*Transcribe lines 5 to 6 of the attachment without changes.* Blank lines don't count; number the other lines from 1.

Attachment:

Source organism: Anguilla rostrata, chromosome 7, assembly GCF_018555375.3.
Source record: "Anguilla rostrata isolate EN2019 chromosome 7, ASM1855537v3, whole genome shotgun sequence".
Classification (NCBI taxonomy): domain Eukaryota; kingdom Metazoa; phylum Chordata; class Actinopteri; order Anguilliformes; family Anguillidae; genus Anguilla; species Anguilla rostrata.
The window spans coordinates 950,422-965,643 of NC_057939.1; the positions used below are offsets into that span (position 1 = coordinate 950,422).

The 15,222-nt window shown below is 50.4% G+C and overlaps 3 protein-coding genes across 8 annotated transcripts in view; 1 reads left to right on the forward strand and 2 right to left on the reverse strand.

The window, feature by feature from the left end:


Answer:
The 15,222-nt window shown below is 50.4% G+C and overlaps 3 protein-coding genes across 8 annotated transcripts in view; 1 reads left to right on the forward strand and 2 right to left on the reverse strand.

The window, feature by feature from the left end: